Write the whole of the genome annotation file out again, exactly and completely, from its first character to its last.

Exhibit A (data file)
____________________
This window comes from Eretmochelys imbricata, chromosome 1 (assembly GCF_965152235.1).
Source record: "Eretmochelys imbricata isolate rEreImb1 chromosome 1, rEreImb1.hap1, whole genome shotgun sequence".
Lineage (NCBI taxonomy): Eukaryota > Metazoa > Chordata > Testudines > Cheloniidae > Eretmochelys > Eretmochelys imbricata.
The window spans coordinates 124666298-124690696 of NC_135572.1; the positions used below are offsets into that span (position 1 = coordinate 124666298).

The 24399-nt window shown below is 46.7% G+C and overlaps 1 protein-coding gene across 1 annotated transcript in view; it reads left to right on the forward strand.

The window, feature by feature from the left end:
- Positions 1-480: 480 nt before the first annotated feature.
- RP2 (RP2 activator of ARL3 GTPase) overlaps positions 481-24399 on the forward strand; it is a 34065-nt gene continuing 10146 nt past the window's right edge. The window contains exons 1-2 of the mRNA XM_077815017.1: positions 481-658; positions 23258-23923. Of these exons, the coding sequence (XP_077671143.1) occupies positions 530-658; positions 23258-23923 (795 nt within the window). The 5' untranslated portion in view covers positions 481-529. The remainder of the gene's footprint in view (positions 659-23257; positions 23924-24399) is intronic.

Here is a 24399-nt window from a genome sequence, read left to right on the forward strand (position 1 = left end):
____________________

This window comes from Eretmochelys imbricata, chromosome 1 (assembly GCF_965152235.1).
Source record: "Eretmochelys imbricata isolate rEreImb1 chromosome 1, rEreImb1.hap1, whole genome shotgun sequence".
Lineage (NCBI taxonomy): Eukaryota > Metazoa > Chordata > Testudines > Cheloniidae > Eretmochelys > Eretmochelys imbricata.
The window spans coordinates 124666298-124690696 of NC_135572.1; the positions used below are offsets into that span (position 1 = coordinate 124666298).

The 24399-nt window shown below is 46.7% G+C and overlaps 1 protein-coding gene across 1 annotated transcript in view; it reads left to right on the forward strand.

The window, feature by feature from the left end:
- Positions 1-480: 480 nt before the first annotated feature.
- RP2 (RP2 activator of ARL3 GTPase) overlaps positions 481-24399 on the forward strand; it is a 34065-nt gene continuing 10146 nt past the window's right edge. The window contains exons 1-2 of the mRNA XM_077815017.1: positions 481-658; positions 23258-23923. Of these exons, the coding sequence (XP_077671143.1) occupies positions 530-658; positions 23258-23923 (795 nt within the window). The 5' untranslated portion in view covers positions 481-529. The remainder of the gene's footprint in view (positions 659-23257; positions 23924-24399) is intronic.

Here is a 24399-nt window from a genome sequence, read left to right on the forward strand (position 1 = left end):